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Persian Government, End of the

The Achaemenid Empire began in 550 BC but went through a period of long and slow decline over its 220-year history. The end of the Persian Government occurred around 330 BC according to the Bible Timeline Chart with World History. Palace intrigue and revolts from other territories contributed to the deterioration, but the most potent yet unexpected threat to the Persian Empire was the rise of the Macedonian king Alexander the Great. A man of great ambitions, he inherited his father’s professional Macedonian army and was backed by Greek forces who resented the Persian invasion in their lands.

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The court of the last three Achaemenid kings was full of intrigue and violence according to Greek historian Diodorus. It was said that the Persian king Artaxerxes III was murdered by his own eunuch and military official Bagoas who replaced him with the king’s youngest son Arses (Artaxerxes IV). To ensure that only he would influence the king, Bagoas had Arses’ brothers killed as well. However, this act angered the new king. Bagoas had Arses and his whole family killed after he found that the new king was not as cooperative as he had hoped.

End_of_Persian
“Map of the expansion process of Achaemenid territories”

Bagoas then replaced Arses with the royal family’s distant relative Darius III whom he thought would be easier to control. He planned to get rid of the new king again when he found that Darius III would not submit to him, but the new Persian king was aware of his plans. The ill-fated Bagoas was forced to drink the poison he prepared for Darius.

The rise of Alexander and his forces proved too much for Darius III and the Persian army and their allies were first defeated in the Battle of Granicus in Anatolia. He was then forced to flee to Persia when he and his forces were defeated by Alexander at the Battle of Issus. Alexander turned south to the Persian territories of Phoenicia instead of pursuing Darius into Achaemenid heartland. Sidon, Aradus, and Byblos immediately surrendered when faced with a strong army. Tyre held out—with devastating consequences. The Phoenician city was besieged by Alexander’s forces and it resulted in a massacre of many of the city’s residents.

The city of Gaza also experienced the same fate as Tyre. This ended the Persian domination in the cities on the Asian coast of the Mediterranean. On the other hand, the Egyptians frequently rebelled against their Persian rulers in the past so it was not surprising that they welcomed the Macedonian king and his forces to get rid of the Persians. After he had established a Greco-Macedonian government in Phoenicia, Palestine, and Egypt, Alexander marched back to Asia and met Darius III in the battle for the last time. He defeated Darius in the Battle of Gaugamela near Arbela and the Persian king fled to Ecbatana to raise another army. He and Alexander were not fated to meet again as he would be killed by the Bactrian satrap Bessus, who proclaimed himself king after the murder of Darius.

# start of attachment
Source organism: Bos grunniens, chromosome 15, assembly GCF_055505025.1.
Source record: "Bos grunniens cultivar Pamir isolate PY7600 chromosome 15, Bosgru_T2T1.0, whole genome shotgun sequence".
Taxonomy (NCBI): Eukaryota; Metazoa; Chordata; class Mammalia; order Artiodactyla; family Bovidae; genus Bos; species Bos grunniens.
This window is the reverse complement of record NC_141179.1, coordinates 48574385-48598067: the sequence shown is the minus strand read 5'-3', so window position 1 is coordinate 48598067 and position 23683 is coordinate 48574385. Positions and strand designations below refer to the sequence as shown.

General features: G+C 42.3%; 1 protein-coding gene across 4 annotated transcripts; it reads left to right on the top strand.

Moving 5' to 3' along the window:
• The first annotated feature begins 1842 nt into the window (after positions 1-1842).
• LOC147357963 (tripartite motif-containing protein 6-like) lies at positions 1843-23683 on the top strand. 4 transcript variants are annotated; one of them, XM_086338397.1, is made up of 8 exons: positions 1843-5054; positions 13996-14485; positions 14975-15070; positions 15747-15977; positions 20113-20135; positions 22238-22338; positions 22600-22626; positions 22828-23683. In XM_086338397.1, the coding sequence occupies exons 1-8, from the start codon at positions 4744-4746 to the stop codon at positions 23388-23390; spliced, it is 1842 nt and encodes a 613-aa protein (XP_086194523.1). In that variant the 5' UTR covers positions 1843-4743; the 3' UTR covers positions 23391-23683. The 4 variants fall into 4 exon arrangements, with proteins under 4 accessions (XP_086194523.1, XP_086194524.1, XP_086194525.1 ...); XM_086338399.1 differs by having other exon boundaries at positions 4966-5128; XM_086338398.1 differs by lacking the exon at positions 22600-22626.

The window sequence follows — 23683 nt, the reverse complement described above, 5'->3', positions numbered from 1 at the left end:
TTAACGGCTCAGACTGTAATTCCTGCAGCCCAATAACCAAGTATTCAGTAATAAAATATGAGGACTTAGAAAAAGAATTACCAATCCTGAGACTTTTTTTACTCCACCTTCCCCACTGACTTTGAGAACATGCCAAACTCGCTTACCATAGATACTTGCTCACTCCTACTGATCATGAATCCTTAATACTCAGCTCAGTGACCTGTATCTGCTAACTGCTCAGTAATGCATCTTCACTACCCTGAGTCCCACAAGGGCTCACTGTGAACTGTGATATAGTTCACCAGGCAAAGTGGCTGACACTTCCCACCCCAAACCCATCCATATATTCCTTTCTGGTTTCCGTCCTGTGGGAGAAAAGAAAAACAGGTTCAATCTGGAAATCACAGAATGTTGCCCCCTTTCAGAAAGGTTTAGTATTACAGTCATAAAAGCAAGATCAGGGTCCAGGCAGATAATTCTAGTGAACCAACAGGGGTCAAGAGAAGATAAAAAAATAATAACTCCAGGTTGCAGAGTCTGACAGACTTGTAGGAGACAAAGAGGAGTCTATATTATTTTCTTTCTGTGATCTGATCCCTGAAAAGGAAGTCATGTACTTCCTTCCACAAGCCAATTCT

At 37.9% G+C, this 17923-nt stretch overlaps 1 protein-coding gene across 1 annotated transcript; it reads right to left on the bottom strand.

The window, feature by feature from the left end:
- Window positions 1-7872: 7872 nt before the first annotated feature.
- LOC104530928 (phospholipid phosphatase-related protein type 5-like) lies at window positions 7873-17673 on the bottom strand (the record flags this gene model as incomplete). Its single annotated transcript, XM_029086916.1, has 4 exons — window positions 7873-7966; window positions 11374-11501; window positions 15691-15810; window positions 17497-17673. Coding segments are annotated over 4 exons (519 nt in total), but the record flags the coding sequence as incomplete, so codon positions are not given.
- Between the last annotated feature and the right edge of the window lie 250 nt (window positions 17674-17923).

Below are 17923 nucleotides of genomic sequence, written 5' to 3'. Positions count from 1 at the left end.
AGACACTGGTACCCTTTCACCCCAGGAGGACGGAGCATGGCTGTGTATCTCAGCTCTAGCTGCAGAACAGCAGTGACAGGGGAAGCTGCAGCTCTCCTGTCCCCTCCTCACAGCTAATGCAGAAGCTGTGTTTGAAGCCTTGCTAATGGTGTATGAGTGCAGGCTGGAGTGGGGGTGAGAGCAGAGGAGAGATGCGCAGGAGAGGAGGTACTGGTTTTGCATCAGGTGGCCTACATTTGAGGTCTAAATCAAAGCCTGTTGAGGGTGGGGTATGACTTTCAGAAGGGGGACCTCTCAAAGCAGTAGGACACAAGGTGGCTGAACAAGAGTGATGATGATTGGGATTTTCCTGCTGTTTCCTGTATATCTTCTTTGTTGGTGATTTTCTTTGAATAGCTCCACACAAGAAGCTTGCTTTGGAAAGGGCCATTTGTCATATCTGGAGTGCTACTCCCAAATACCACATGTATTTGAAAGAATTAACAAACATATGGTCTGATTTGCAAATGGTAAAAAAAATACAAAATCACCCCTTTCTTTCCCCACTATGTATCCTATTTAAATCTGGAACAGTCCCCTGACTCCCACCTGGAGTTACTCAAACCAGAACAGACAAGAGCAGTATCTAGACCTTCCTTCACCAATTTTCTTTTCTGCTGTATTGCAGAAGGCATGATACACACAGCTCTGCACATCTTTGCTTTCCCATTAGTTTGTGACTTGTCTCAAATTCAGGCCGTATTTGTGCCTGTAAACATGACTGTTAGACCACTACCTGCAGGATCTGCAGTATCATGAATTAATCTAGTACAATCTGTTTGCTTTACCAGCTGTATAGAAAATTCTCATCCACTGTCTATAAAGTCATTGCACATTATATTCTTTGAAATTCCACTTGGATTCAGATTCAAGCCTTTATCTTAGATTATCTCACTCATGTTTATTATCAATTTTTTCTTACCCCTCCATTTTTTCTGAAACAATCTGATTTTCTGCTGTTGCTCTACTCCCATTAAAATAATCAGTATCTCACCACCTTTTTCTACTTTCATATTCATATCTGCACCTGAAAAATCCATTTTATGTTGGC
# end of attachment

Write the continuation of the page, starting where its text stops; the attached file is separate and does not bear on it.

Alexander used the opportunity to present himself as the legitimate king and heir of the vast Persian empire by “avenging” the death of Darius. He had Darius’ body sent back to Persepolis in a funeral fit for his status as the former king of Persia and had him buried properly. Alexander then proclaimed himself ruler of the Persian empire and ended the 220-year Persian rule in parts of western and central Asia, as well as North Africa.

References:
Picture By This vector image was created by Ali Zifanhttp://www.reed.edu/humanities/hum110/assets/images/maps/fall/AchaemenidEmpirePersepolisetc.jpgUsed a blank map of the world from here., CC BY-SA 4.0, https://commons.wikimedia.org/w/index.php?curid=44459656
http://www.metmuseum.org/toah/hd/acha/hd_acha.htm
Waters, Matthew W. Ancient Persia: A Concise History of the Achaemenid Empire, 550-330 BCE. New York, NY, USA: Cambridge University Press, 2014
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